DSC_0555Compared to some of the villages we’ve visited with Lugacraft, and even to many of the homes within this village, we live very well. During the day there’s the same garbage soap operas (albeit worse than at home as they’re voice-overs from Spanish), and at night we end up watching either BBC news or one of the local Ugandan stations or a soccer match when available. It’s kept very clean, and the small geckos whom I’ve learned to befriend help keep the bugs in check. As an American, by far the most challenging part is not having clean water on command, and that the electricity shuts off without warning every so often (I kid you not, the power just went out as I type) – all things which we view as basic commodities that are generally at our beck and call.

Food

Vivian is a tremendous cook, and we eat to satiety 3 times a day. At each village or home we visit you can always count on our host rolling out the red carpet and feeding us steamed corn or matooke. Even people with very little are always more than gracious to us as guests.

DSC_0400From a nutrition standpoint, we’re at the mercy of what is available at the markets. The majority of food is very carb heavy and (in scope) relatively limited in nutrients. To be sure, the food is naturally organic and very nutrient-dense, but the point I’m making is that what is lacking is the wide variety we’re used to in the States. For comparison, on an average day in the US, I’d estimate I eat 4-5 different types of fruit, 4-5 types of grains or starchy carbs, and as many as 10-12 different types of vegetables – in varying amounts of course. Thus far in Uganda, I’m averaging 1 or 2 fruits per day, 3-4 starchy carbs (white rice, cassava, plantain, bread), and I’m lucky to get 2 types of vegetables.

In an environment where just about anything will grow if planted, you’d think this wouldn’t be an issue – but when you remember that the name of the game is sustaining life for the masses versus being able to worry about the breadth and variety of your nutrients, caloric energy must come first. As a Westerner, this is difficult to adjust to, and even harder to explain to locals.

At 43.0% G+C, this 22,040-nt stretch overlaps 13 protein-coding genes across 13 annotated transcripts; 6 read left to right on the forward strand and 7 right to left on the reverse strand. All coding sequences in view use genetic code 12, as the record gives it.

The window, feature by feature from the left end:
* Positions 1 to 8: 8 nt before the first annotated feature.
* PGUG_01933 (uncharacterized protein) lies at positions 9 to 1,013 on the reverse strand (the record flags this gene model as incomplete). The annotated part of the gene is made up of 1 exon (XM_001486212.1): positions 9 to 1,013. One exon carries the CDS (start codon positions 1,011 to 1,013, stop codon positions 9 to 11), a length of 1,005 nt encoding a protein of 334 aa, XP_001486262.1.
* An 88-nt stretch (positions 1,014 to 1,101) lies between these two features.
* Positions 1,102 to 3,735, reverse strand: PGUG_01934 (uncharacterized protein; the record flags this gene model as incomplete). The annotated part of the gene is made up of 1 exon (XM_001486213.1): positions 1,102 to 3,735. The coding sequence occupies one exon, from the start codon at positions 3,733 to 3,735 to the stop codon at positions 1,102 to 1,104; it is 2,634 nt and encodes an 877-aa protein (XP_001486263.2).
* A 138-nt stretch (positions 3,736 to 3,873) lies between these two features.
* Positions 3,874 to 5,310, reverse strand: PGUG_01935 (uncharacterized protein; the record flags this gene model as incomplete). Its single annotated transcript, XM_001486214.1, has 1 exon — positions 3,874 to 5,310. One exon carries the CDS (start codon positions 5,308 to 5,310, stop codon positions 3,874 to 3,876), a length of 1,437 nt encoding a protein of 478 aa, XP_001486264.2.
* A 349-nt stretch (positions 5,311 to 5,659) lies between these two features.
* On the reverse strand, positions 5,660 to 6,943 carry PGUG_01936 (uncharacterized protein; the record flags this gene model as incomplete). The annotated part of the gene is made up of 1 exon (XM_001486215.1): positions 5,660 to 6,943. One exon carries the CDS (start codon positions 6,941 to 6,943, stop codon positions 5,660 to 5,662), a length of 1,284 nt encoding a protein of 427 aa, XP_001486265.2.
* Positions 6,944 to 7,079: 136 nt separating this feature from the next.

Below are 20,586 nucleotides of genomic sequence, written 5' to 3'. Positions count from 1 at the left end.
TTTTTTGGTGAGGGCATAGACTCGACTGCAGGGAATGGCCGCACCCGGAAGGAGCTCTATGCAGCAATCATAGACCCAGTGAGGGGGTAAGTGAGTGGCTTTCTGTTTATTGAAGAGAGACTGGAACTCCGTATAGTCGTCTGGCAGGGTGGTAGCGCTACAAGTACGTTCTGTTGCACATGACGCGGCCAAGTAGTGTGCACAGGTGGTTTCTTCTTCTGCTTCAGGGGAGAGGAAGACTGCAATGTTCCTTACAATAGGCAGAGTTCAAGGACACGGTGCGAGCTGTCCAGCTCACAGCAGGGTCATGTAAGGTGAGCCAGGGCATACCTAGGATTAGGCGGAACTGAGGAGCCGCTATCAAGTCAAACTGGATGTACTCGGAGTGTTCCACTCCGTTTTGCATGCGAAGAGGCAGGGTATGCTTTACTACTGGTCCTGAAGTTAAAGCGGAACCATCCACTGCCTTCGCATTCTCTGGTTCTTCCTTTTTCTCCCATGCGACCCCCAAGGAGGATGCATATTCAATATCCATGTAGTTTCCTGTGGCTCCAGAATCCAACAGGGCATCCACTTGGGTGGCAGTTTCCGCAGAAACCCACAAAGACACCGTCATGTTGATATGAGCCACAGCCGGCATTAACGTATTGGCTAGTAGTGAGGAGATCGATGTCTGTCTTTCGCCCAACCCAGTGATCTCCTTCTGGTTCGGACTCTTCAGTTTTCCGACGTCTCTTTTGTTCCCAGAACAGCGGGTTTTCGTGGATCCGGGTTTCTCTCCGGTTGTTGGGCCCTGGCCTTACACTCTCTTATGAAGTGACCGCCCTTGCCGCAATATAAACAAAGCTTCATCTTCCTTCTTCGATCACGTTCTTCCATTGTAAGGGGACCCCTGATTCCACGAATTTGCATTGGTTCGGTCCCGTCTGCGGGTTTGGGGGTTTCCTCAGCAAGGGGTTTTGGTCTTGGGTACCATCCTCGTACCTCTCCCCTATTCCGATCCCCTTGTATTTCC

Conservation

DSC_0437It’s not possible to overstate how very little goes to waste. 3 days ago I threw the plastic top to my water bottle in the trash, and it’s still the only thing in there. If it’s compostable, it goes back to the ground. If it’s flammable, it gets used to start a fire. Conservation when resources are limited is the name of the game.

Everyone is in it together.

Tomorrow, it’s back to the farming villages. In my next post, I’ll talk about the day to day schedule, and share what it is we do at Lugacraft Uganda!

On to Kampala, Uganda

Off to Uganda! Day 3 flying into Entebbe and staying in Kampala

I’m no stranger to flying at night. I’m used to knowing generally how close to the ground I am, judging how high we are and how much longer I’ll be stuck with my seat in its upright position. I know that once I come underneath the clouds I can start to see lights stretching far and wide – and as the altimeter continues to drop, the lights become closer and begin to move faster.

Finally, I can make out individual cars moving along the road and the tops of trees as we make our final approach. In most cities it looks exactly the same (beautiful), and makes a nice chance for a photo opp that never really comes out quite as magnificent as it looks in person. For this very reason, Las Vegas is one of my favorite places to fly into at night.

This isn’t the case as you approach Entebbe.

Blackness. All you can see is dark – with the occasional (single) light dotting the countryside more like specks than groups of high-powered LEDs.

Forgive my strange recollections (as it was closing in on 4am.. sans sleep..), but I sincerely was questioning where I was as I stepped off the plane in Entebbe, Uganda, home of Entebbe International Airport.

Between the sound of crickets chirping, feeling the clamminess of the temperate but humid air and the smells that seemed all so familiar, I could’ve been in rural Tennessee and wouldn’t have noticed a difference. Had it not been for the plane crew spraying down the inside of the aircraft before landing (which I must assume is deadly if you’re a mosquito), I might have actually assumed I was somewhere other than where I was – dreaming perhaps.

IcvrayfThe rest is par for the course (save for having to present my “Yellow Card,” proving I’ve been vaccinated against Yellow Fever), until we begin the long 60 minute drive to Kampala. Drivers sit on the right side (thanks British Colonialism), and I’d venture to guess that not a single car on the road would pass the most rudimentary of emissions tests. Within 10 minutes I already have a headache from the fumes being released.